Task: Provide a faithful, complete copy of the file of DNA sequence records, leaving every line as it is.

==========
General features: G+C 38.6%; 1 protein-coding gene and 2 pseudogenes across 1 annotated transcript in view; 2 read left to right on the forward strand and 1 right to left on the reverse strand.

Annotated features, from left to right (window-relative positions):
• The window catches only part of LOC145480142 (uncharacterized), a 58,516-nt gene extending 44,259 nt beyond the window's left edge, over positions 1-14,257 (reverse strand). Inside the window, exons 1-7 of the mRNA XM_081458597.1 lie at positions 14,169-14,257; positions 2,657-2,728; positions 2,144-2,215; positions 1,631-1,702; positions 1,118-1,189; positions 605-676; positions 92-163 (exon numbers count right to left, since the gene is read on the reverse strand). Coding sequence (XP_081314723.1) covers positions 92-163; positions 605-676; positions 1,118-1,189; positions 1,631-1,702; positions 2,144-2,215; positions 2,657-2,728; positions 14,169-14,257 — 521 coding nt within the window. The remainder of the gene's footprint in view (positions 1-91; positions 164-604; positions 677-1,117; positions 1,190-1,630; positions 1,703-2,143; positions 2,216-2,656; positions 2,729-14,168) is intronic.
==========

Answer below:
General features: G+C 38.6%; 1 protein-coding gene and 2 pseudogenes across 1 annotated transcript in view; 2 read left to right on the forward strand and 1 right to left on the reverse strand.

Annotated features, from left to right (window-relative positions):
• The window catches only part of LOC145480142 (uncharacterized), a 58,516-nt gene extending 44,259 nt beyond the window's left edge, over positions 1-14,257 (reverse strand). Inside the window, exons 1-7 of the mRNA XM_081458597.1 lie at positions 14,169-14,257; positions 2,657-2,728; positions 2,144-2,215; positions 1,631-1,702; positions 1,118-1,189; positions 605-676; positions 92-163 (exon numbers count right to left, since the gene is read on the reverse strand). Coding sequence (XP_081314723.1) covers positions 92-163; positions 605-676; positions 1,118-1,189; positions 1,631-1,702; positions 2,144-2,215; positions 2,657-2,728; positions 14,169-14,257 — 521 coding nt within the window. The remainder of the gene's footprint in view (positions 1-91; positions 164-604; positions 677-1,117; positions 1,190-1,630; positions 1,703-2,143; positions 2,216-2,656; positions 2,729-14,168) is intronic.